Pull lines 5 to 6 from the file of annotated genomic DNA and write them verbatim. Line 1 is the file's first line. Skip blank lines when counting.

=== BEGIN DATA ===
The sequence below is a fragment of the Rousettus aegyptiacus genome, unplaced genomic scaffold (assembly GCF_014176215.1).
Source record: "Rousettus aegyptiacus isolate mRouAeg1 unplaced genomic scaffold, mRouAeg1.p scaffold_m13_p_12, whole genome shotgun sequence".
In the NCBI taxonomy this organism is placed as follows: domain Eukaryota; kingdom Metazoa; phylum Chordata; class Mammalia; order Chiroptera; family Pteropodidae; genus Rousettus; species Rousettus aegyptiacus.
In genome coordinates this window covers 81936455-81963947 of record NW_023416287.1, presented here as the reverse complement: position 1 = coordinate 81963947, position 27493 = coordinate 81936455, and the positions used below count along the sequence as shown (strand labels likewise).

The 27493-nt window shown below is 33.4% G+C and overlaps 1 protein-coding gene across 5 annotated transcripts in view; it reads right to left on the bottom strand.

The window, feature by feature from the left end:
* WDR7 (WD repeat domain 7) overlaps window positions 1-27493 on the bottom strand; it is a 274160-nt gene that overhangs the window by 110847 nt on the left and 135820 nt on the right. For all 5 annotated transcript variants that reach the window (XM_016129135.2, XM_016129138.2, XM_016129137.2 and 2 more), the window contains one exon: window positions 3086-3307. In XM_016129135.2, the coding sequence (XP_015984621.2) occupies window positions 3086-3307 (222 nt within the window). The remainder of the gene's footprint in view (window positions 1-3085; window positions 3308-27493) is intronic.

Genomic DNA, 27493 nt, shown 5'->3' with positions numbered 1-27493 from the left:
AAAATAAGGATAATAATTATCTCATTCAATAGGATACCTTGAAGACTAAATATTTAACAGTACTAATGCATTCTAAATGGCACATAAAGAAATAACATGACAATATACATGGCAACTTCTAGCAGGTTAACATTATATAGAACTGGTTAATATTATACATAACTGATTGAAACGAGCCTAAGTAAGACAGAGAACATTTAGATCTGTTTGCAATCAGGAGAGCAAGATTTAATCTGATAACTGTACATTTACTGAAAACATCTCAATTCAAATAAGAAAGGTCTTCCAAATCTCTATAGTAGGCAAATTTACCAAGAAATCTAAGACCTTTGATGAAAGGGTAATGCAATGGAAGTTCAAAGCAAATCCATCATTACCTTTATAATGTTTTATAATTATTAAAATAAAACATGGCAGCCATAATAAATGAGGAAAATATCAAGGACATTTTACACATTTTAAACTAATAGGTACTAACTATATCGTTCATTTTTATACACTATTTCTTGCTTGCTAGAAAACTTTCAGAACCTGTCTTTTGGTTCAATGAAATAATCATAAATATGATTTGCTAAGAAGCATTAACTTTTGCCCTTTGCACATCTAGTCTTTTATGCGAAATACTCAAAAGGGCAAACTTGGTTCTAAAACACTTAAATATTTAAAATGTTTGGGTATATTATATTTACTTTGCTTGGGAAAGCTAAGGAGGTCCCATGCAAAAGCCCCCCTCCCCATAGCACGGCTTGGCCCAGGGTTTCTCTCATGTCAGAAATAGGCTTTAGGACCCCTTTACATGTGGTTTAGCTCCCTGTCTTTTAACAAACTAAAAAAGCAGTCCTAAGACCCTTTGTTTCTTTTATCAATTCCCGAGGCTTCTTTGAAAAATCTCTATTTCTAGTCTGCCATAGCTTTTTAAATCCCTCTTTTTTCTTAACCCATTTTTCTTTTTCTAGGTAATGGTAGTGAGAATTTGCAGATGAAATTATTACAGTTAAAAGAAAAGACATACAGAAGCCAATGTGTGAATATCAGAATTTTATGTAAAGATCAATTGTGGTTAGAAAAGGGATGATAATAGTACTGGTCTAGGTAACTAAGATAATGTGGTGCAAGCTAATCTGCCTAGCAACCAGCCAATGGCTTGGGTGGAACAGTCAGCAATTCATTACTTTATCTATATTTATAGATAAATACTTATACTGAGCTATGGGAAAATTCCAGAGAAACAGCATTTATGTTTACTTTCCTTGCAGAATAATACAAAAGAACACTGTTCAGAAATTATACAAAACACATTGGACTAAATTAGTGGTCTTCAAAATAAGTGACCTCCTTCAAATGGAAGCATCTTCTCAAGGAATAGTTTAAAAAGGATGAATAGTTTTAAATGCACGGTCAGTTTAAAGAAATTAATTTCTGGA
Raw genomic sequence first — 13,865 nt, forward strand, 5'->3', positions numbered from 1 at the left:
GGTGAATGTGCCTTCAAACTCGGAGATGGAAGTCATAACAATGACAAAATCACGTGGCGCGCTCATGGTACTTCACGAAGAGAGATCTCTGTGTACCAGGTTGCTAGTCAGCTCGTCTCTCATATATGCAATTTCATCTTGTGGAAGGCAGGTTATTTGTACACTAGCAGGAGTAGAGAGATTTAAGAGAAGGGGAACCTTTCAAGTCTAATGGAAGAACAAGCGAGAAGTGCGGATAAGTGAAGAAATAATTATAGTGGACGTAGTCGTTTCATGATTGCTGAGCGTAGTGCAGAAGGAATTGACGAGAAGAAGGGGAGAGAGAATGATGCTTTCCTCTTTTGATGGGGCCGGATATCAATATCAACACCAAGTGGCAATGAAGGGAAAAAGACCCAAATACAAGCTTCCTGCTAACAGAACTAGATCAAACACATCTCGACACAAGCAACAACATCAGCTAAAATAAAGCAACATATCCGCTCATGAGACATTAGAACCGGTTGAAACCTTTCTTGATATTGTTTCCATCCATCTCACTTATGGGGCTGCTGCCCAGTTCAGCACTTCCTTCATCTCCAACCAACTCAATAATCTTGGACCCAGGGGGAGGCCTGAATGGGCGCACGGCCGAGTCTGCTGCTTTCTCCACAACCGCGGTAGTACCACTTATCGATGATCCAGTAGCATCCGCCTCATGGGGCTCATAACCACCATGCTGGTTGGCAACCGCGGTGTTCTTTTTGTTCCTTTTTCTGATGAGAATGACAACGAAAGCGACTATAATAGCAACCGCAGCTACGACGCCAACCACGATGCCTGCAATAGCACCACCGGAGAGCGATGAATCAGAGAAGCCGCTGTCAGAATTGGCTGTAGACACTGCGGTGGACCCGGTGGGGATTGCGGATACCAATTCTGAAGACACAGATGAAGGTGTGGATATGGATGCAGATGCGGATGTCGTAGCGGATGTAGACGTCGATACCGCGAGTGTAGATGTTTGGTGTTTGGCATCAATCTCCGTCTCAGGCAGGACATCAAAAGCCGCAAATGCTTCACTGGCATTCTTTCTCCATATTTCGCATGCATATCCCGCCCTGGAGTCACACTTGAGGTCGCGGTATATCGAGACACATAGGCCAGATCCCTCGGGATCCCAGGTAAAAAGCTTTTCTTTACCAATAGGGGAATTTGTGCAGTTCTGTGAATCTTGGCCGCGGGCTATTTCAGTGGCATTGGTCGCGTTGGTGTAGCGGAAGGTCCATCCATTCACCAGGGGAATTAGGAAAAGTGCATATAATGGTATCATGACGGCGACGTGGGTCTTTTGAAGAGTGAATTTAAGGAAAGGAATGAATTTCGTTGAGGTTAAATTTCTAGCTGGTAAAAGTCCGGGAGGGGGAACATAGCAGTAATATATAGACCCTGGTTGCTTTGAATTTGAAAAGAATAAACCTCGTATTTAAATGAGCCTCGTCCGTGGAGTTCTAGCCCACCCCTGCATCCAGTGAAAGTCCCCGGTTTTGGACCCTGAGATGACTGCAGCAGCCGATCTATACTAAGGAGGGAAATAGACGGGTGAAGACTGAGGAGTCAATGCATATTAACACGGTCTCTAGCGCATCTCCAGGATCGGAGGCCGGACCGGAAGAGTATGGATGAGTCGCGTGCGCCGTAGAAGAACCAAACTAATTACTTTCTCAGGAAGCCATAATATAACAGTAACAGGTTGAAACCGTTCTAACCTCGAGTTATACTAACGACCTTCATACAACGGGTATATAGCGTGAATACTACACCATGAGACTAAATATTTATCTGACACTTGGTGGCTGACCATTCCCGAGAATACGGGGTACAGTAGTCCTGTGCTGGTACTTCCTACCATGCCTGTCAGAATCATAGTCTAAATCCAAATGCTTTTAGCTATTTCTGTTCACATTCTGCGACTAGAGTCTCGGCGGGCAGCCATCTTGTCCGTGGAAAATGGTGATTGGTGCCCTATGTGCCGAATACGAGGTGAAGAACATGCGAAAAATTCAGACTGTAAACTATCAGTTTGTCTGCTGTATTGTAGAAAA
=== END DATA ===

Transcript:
The 27493-nt window shown below is 33.4% G+C and overlaps 1 protein-coding gene across 5 annotated transcripts in view; it reads right to left on the bottom strand.

The window, feature by feature from the left end: